Fraser Health Authority (BC)

  • Minnie Downey, Program Director, Cardiac Services, Fraser Health Authority, New Westminster, British Columbia

Cardiac Services and Diagnostic Cardiology Integration; From Complexity to Optimization

The Fraser Health Authority was experiencing many challenges in providing timely care to their pacemaker patients. Patients were fasting for several days waiting for an implant, outpatients were waiting several months, cases were frequently cancelled due to resource issues and patients were not being properly prepared for the procedures. A further review of these problems identified a series of issues that were contributing to the problems, these include:

  • Capacity to perform 900 cases per year, and actually doing 1400,
  • Budget for 1000 implants but doing 1400,
  • Inconsistent processes and service was fragmented across the 13 regional hospitals,
  • Inconsistent physician availability.

The intervention project took a system wide approach to addressing the issues. The project team included professionals from all departments and programs that had any interaction within the service, including house keeping and other support areas. The approach was a bottom up, where the front line teams were empowered to find evidence informed solutions to address the issues, as well as adapt to the current environment of Fraser Health. A consolidated, integrated and standardize model was used to frame to Implantable Cardiac Electrical Device (ICED) project, and thus the new care delivery model. The objectives of the project were to:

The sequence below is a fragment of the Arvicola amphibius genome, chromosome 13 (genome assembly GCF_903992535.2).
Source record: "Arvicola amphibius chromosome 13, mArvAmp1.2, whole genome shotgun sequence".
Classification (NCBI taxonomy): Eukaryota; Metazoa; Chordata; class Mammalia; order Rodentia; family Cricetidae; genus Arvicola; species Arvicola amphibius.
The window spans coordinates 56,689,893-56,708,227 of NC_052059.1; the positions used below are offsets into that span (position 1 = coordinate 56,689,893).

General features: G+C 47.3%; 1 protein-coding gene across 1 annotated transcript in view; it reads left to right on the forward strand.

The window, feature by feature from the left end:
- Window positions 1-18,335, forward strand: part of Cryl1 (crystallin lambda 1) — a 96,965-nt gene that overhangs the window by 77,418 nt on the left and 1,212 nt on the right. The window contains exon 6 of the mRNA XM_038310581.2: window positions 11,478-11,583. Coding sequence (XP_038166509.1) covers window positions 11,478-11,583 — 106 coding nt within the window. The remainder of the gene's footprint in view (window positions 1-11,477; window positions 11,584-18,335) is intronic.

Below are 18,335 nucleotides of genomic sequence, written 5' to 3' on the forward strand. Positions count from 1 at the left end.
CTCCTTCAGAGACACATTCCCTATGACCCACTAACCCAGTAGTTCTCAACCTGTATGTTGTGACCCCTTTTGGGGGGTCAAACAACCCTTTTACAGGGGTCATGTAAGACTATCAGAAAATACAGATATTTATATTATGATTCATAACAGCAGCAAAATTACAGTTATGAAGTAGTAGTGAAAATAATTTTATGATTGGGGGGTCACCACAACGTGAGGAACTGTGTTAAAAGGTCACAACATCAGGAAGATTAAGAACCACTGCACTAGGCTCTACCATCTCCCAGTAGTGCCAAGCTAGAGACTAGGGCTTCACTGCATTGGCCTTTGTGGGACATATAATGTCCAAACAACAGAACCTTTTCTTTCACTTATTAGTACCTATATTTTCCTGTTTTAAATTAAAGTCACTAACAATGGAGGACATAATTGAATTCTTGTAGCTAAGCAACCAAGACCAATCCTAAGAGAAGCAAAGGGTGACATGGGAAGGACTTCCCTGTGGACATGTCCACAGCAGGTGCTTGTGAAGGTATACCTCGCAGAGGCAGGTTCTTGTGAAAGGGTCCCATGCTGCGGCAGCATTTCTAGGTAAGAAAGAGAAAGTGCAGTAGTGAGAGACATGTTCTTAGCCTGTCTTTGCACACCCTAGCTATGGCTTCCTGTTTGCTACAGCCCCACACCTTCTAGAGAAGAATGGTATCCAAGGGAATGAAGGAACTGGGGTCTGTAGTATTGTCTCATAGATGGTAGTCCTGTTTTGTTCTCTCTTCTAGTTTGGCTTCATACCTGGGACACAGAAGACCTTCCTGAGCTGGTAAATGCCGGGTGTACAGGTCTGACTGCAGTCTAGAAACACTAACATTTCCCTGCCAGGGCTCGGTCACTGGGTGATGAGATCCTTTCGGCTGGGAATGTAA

• Improve patient access to services,
  • Consolidate implant sites, ensuring quality practice and resource availability,
  • Enhance efficiency of scheduling, improving the patient experience,
  • Standardize pre and post patient care for all patients across the region,
  • Optimize the clinical and physician expertise.

Early Results
The initial evaluation results after nine months in operation are very positive, including:

  • No cancelled days due to resource availability,
  • Positive staff and patient feedback on the care model and services,
  • Increase from 22 implants to 30 per week,
  • Outpatient waitlist has been reduced from 110 to 40,
  • No delays in patient transportation and similar patient flow access points,
  • The mean wait time for inpatients is 4 days, with a range of 2 days, with 71% of patients receiving their implant within 4 days and 53% within 3 days,
  • Outpatients received their implant within six weeks 80% of the time,
  • The procedure results are closing the gaps towards national standards, which will continue to improve now that the outpatient back log of patients has been addressed.

The ICED model design is scalable to other hospitals and health regions. The model provides equitable and quality access to the service irrespective of geographic location. It uses both peer review evidence, national surveys of Canadian current practices and subject matter expert input in its design ensuring standards are met, however, flexibility to adapt to local environments. The model has been shared with other BC health regions that are looking to integrate their services, either their resources or their inpatient and outpatient models.